Let me say, my real purpose of this post is not to make out a distinction between Mediation and Conciliation. The title is just to grab your attention! The real intent is to remove the dust over ‘conciliation conceptualization’, shine it and give it its due place on the altar.
The word ‘Conciliation’ appeared on the scene much before the word ‘Mediation’ became part of our vocabulary. It has been used in statute books in India and abroad for a long-long time now. For example, one may refer to Industrial Disputes Act, 1947, which gives a complete structure for conducting Conciliation proceedings [See Section 4, 5, 11 and 12 of Industrial Disputes Act, 1947 and also, Rule 9 and 10A of the Industrial Disputes (Central) Rules, 1957] and the Arbitration and Conciliation Act, 1996, also providing therein a structure for conducting conciliation proceedings (see sections 61 to 74).
The meaning assigned to Mediation, as we understand it today, is of relatively recent origin. It is now recognized all over the world as a structured way to bring about settlement between disputing parties, where parties are encouraged to identify their underlying interest and it is this interest which drives the parties to arrive at a settlement where a Mediator acts more like a catalyst than as an intervener.
There is, however, no clarity over as to what fundamentally distinguishes ‘Conciliation’ from ‘Mediation’. More often than not the terms ‘mediation’ and ‘conciliation’ are used interchangeably. The Mediation and Conciliation Rules as notified by the Hon’ble High Court of Delhi make no distinction between a ‘Mediator’ and a ‘Conciliator’. In the Rules terms appear side by side like “Mediator/ conciliator”. Meaning thereby, you could call the same person as Mediator or Conciliator without making any distinction. In the AFCON  judgment too, there is no attempt made as such to make a distinction between the two. In fact, Conciliation is considered to be a synonym of Mediation. If we look at UNCITRAL Modal Law on International Commercial Conciliation, 2002 , we will find, the definition of ‘Conciliation’ takes ‘Mediation’ also in its fold, thereby, not trying to make a separate understandable distinction between the two. According to it, “ ‘Conciliation’ means a process whether referred to by the expression ‘Conciliation’, Mediation or an expression of similar import, whereby parties request a third person or persons, ( a “Conciliator” ) to assist them in their attempt to reach an amicable settlement of their dispute arising out of or relating to a contractual or legal relationship. The Conciliator does not have the authority to impose upon the parties a solution to the dispute.”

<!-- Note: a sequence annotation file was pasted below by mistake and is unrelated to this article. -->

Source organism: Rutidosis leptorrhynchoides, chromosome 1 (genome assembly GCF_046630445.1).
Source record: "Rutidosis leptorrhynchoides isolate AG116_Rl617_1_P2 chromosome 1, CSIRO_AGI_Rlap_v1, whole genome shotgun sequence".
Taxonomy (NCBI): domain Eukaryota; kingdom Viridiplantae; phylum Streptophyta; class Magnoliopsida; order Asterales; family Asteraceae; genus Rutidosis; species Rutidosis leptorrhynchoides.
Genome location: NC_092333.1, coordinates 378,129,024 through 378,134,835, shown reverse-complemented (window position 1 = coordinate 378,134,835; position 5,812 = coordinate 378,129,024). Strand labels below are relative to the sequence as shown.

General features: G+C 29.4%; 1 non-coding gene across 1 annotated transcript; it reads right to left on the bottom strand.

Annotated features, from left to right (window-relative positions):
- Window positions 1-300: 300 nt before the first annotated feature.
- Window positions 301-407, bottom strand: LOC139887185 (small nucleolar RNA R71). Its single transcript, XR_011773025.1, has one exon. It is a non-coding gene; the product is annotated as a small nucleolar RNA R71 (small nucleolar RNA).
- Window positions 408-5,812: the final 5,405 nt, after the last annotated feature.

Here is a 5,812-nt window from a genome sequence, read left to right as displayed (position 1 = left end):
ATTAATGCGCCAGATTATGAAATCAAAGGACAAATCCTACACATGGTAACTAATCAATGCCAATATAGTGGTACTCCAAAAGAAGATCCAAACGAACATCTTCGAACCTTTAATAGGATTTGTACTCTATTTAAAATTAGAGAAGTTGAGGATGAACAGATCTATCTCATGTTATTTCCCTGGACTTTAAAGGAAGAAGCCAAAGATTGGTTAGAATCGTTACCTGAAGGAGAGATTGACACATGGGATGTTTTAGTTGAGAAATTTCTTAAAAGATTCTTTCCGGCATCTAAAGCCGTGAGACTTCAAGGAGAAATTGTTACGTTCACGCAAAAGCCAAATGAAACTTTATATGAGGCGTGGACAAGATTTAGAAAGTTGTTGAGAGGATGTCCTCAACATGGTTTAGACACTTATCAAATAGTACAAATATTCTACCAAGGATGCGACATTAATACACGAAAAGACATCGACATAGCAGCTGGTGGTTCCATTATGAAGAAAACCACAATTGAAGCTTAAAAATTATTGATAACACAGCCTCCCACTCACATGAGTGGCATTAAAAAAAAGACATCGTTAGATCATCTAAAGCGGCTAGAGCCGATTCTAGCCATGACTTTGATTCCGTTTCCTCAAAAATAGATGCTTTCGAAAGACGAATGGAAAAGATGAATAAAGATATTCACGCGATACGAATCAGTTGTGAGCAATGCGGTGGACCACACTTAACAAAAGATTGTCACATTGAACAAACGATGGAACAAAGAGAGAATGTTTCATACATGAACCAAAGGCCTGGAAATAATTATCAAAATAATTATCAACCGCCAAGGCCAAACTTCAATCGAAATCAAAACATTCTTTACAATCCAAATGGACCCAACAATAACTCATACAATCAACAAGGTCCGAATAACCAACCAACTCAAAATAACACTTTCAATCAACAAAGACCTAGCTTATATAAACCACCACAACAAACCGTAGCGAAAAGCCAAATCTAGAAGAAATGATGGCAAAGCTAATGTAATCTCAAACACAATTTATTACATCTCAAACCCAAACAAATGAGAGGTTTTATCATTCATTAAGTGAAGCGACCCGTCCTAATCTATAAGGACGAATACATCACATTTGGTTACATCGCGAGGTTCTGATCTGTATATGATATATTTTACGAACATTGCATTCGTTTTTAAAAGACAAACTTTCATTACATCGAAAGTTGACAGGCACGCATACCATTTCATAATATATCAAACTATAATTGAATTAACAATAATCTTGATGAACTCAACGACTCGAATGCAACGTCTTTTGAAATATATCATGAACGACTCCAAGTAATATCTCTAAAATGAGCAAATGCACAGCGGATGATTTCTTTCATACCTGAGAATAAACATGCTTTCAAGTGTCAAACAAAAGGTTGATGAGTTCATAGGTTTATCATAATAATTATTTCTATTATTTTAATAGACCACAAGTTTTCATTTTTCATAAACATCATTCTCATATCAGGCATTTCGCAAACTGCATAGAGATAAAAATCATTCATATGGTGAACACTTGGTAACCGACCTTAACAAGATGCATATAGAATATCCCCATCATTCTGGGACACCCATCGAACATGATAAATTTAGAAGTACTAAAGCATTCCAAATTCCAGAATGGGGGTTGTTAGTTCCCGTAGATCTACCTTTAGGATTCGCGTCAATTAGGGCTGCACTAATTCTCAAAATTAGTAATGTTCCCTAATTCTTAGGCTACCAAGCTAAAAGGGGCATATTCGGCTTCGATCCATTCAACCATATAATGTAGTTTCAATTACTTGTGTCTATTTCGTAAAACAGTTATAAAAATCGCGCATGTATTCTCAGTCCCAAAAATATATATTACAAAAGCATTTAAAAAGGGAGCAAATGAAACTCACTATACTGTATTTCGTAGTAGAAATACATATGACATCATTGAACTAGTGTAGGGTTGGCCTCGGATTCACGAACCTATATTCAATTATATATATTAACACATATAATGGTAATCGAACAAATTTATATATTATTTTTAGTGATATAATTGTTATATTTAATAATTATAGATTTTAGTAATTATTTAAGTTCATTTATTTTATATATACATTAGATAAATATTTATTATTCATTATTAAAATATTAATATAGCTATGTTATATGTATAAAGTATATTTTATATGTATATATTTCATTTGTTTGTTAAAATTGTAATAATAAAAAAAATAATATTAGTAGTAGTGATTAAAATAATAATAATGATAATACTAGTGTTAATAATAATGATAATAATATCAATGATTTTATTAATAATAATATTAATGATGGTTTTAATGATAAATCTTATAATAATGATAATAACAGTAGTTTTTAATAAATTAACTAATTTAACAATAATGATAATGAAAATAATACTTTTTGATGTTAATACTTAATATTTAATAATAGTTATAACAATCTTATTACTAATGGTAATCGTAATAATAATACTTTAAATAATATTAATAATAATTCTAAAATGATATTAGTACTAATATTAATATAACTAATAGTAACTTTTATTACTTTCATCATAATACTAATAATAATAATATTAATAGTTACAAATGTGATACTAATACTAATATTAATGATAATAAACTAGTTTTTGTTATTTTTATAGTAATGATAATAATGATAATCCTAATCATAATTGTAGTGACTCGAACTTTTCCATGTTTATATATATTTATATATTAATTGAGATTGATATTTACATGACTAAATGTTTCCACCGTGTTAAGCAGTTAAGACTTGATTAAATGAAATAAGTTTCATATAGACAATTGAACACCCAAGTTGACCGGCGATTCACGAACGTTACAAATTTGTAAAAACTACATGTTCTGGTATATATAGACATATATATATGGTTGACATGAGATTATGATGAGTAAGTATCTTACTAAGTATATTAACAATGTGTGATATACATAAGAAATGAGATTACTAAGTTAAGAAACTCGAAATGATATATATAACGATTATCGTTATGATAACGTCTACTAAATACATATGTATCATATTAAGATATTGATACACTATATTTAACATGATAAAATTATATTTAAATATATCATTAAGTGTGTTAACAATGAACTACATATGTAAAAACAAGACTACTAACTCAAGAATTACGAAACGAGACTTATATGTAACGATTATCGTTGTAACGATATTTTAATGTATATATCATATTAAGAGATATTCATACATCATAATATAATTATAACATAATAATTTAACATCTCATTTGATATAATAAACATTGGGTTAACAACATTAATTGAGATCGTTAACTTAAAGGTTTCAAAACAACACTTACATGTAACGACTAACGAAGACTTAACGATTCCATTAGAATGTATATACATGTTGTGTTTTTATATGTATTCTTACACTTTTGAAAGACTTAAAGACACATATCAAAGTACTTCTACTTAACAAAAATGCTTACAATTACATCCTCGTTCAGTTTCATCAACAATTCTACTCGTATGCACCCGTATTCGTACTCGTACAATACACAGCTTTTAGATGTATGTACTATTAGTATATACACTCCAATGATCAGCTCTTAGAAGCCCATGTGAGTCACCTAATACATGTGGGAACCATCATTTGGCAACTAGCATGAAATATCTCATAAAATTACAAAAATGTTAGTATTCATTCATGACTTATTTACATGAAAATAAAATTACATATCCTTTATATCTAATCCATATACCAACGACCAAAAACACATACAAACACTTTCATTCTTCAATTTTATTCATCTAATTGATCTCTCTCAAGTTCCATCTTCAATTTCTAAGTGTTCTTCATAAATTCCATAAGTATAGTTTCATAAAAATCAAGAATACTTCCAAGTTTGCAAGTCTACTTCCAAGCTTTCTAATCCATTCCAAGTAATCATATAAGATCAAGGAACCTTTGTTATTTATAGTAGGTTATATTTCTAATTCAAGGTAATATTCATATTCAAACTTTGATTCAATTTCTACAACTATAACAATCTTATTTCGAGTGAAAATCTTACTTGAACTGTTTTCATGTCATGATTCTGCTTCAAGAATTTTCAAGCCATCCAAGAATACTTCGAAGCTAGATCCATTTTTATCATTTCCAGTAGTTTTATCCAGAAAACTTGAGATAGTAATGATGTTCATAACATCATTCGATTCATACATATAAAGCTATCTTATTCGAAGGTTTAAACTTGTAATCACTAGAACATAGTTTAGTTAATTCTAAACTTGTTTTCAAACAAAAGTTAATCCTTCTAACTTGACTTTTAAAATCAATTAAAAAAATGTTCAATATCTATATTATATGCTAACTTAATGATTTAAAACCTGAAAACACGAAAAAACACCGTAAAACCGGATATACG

There is, however, an attempt made to make a conceptual distinction between Conciliation and Mediation by Hon’ble Justice Jagannadha Rao in his article  “CONCEPTS OF CONCILIATION AND MEDIATION AND THEIR DIFFERENCES”. If one were to rephrase what has been stated in the article alluding to the distinction between the two, it would be like this. The Role of ‘Conciliator’ in bringing about the settlement is proactive where s/he can make proposal for settlement, ‘formulate’ or ‘reformulate’ them whereas a ‘Mediator’ would not do so, but play a facilitative role encouraging a settlement between the parties by resorting to a relatively a passive process.
The definition given in the draft Mediation and Conciliation Bill, 2010 as proposed in the Law Reforms Report of Ireland on “Alternative Dispute Resolution: Mediation and Conciliation ”, is more or less on the same lines. It reads - “Conciliation” means a facilitative and confidential structured process in which an independent third party called a Conciliator who actively assists the parties in their attempt to reach, on a voluntary basis, a mutually acceptable agreement to resolve their disputes”. If we look at the definition of “Mediation”, as proposed therein it would read as- “Mediation means facilitative and confidential structured process in which parties attempt by themselves, on a voluntarily basis, to reach an amicably accepted agreement to resolve the dispute with the assistance of an independent third party, called a Mediator”. The only distinction made out between the two is the kind of role which is played by the third neutral party, in the case of former it being ‘Active’ and in the later it is only ‘facilitative’.